Subject: Re: [boost] Warning policy? local variable hides (i.e. shadows) global variable
From: Rob Stewart (rob.stewart_at_[hidden])
Date: 2015-01-15 10:19:12
On January 15, 2015 8:49:59 AM EST, Andrey Semashev <andrey.semashev_at_[hidden]> wrote:
> On Thu, Jan 15, 2015 at 4:11 PM, Beman Dawes <bdawes_at_[hidden]> wrote:
> > GCC and Clang have had a warning for years (-Wshadow): "Warn
> > a local variable or type declaration shadows another variable,
> > parameter, type, class member (in C++), or instance variable (in
> > Objective-C) or whenever a built-in function is shadowed."
> > VC++ 2015 (aka 14.0) Preview has now added a similar warning, C4459.
> > The process of clearing these shadow warnings occasionally finds
> > that are otherwise difficult to detect. Peter Dimov and I have both
> > found bugs in our code in the process of clearing the new C4459
> > warning. Even though most of the warnings don't actually signify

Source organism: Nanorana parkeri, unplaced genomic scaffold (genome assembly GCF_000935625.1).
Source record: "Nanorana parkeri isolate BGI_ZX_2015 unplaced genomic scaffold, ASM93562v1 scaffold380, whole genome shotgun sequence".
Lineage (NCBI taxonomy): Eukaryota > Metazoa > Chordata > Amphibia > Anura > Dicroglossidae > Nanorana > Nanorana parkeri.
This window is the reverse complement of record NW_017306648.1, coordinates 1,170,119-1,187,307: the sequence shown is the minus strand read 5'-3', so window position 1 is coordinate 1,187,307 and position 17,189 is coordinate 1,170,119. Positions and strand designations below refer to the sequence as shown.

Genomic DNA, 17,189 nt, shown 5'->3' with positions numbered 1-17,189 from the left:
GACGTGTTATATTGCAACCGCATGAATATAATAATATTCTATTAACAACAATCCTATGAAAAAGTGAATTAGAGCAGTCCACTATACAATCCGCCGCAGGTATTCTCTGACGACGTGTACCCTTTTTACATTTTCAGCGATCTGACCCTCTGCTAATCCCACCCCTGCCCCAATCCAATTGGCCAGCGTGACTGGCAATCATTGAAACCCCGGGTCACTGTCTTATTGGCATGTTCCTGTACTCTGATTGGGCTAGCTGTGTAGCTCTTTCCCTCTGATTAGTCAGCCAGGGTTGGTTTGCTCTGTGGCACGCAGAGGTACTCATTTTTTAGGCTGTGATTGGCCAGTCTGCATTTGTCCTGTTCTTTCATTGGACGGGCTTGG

> > I'm finding that clearing them makes code clearer and less
> > particularly code I haven't looked at in a long while.
> > Should Boost have policy to clear these warnings?
> > A lot of the warnings involve function argument names. Should we
> > a guideline to prevent shadow warnings? A convention for argument
> > names would make it easier to submit pull requests. Possible
> > guidelines:
> > * Prefix function argument names with "a_". Rationale: The "m_"
> > for member names has been a success.
Really? I think it's ugly.
> > * Suffix function argument names with "_". Rationale: Short and less
> > distracting than "m_" prefix.
I use a _ suffix for data members and a _ prefix for formal parameters.
> > Thoughts?
> Despite that the warnings should probably be fixed, I don't think
> there is need for a naming policy.
Normally, I'd dismiss such warnings as unwanted noise, but given Beman's anecdotal evidence of the benefit of addressing them, I'm inclined to agree that they should be addressed.
> I'm sure any guideline will
> contradict someone's habits or preferences, and will be difficult to
> As for the particular issue, it's probably better to mangle the global
> variable names (my preference is "g_") rather than function arguments
> or local variables. Globals are much more rare and their names should
> be chosen carefully anyway.
I prefer suffixes for such things, but any convention will work.
(Sent from my portable computation engine)
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